Mockingbird

A mockingbird might be seen doing “wing flashes” as it hunts insects on the lawn by day, but you might hear its collection of copied bird songs all night.

If you have occasion to sleep with a window open this time of year, your slumber might be deterred by the greatest songbird hits of all time.

It might seem like one of those recorded music collections hyped on television during a 30-minute commercial. You hear several seconds of one oldie, then another, then another, ad nauseum. Only this definitive collection that you are being forced to sample does not end in 30 minutes.

This delightful collection of avian melodies, whether you want to hear them or not, is apt to play all night thanks to your neighborhood mockingbird.

Most people know the mockingbird on sight. This songbird (in the truest sense) is a slim, long-tailed species that is common in lawns, commercial lots and parks with plenty of open, grassy areas with a selection of shrubs and trees for nesting sites.

The mockingbird is usually 9-10 inches long with a wingspan of about 13 inches. The bird’s back and folded wings are overall grayish — a mixture of black, shades of gray and white. The head is light gray, and the undersides are white.

These birds are common around human residences, and they are not particularly people shy. Where they are accustomed to people coming and going, they often carry on with their business with humans fairly close at hand.

Mockingbirds are primarily insect eaters, supplementing their buggy diet with fruits. They are often seen hopping around on mowed lawns, occasionally executing a “wing flash,” spreading wings half-way or more to expose white markings on the underside while also twitching the tail.

Ornithologists still cannot swear what the wing flash is all about, but it is speculated that the move is to startle and flush unseen insects that the mockingbird can then grab and gobble.

What you might notice more than this ground-level activity is the mockingbird’s music. All mockers have vocal abilities, but the males are extraordinary. What they do to earn their species name is to copycat the songs of other birds. They hear other birds singing, learn to sing those same tunes of the other species and add them to a running repertoire.

It is said that some male mockingbirds can master and perform up to 200 songs of other birds during a lifetime of mimicry.

Single guy mockingbirds, typically males that haven’t yet taken up with a mate — or those that might have lost a previous mate — do the most singing. It can be by day or it can be nocturnal. I don’t know when these mockers sleep because they are famous for singing virtually all night long.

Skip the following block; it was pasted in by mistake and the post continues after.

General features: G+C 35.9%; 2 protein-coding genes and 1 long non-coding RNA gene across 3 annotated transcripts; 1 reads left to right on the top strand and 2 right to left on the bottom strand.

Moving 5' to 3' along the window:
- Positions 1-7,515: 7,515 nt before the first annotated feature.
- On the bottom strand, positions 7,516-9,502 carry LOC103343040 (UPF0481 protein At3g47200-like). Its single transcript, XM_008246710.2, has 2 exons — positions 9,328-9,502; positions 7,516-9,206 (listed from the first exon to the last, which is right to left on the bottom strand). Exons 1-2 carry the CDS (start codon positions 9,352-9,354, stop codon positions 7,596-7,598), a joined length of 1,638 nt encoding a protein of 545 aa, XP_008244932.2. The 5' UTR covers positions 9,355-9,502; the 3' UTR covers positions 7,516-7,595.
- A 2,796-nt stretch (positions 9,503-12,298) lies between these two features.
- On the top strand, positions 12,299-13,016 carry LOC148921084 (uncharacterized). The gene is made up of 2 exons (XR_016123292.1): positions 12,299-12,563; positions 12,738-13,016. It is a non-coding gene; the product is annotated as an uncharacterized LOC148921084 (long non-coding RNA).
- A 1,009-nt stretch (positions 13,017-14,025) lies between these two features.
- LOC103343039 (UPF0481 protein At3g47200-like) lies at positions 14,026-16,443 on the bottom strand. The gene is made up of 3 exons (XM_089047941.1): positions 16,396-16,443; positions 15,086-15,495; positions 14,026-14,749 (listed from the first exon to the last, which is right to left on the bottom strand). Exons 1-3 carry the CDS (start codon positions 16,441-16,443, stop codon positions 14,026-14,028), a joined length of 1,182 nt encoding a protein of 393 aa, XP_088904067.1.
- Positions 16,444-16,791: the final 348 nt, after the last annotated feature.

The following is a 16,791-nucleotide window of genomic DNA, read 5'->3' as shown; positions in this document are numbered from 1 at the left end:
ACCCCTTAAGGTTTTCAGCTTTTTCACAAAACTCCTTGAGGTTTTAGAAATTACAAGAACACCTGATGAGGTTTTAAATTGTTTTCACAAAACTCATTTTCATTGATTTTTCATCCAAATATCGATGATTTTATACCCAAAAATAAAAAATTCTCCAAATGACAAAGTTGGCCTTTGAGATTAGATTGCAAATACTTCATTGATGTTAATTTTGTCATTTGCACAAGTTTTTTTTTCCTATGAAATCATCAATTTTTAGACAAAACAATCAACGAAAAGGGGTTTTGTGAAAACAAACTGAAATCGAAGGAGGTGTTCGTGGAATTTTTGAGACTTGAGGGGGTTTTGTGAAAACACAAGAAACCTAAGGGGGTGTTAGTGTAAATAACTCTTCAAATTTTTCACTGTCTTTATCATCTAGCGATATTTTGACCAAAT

One gathers that the nocturnal concerts are about territoriality interwoven with advertising for a mate. A night-vocalizing mockingbird wants a lady bird with which to consort and nest, and he would like other males to respect his place where he would like to do that.

This nocturnal performance probably is missed by most humans in these days of central cooling and heating. For those who buck the trend and crack open the windows during pleasantly cool nights, however, the mockingbird’s social media can be beautiful but annoying.

The calling mockingbird will sing a few notes of one species’ call — maybe a verse and a chorus — then move right along with the perfectly matched vocalization of another species that it has heard.

Sometimes a human that would rather sleep than hear the whole show is tempted to shout criticism into the night. I have been known to arise, go outside and request that the lonesome male bird either stop or take his gig elsewhere. That has never had long-lasting results.

I have lain quietly and counted, not sheep, but more than 100 different songs consecutively shared in a mockingbird’s nocturnal concert. I have found that the better alternative is to close the windows down and kick back on the AC no matter how cool the night might be.

After dealing with this, a happy homeowner may find that mockingbirds nesting in a shrub or tree in the yard are intolerant the other way around. Mockers are aggressive defenders of their nesting habitat against intruding birds of other species, cats and dogs, or even the people who foolishly imagine that they own the tree in which the mockingbirds are nesting.

If you recklessly walk through the lawn near the active nest of a mockingbird, it very well may swoop you in threatening fashion to remind you that you are not welcome there. Mockingbirds will buzz and “get” an intruder if initial feints don’t set things right.

Many household pets and household humans have been routed from a mockingbird nesting area with air strikes that ruffle a little fur or perhaps tease the hair of uncapped heads.

I have never heard of a mockingbird actually slaying an intruding human. Considering that a small human being is about 800 times larger than the biggest mockingbird, I doubt that is possible. But lots and lots of people have been sent into panicked retreat by those fluttering wings up there at wig level.

You’d think if we could put up with their vocal performances that mockingbirds could treat us more cordially. But maybe it is because we don’t tip.

Steve Vantreese, a freelance outdoors writer, can be contacted at outdoors@paducahsun.com.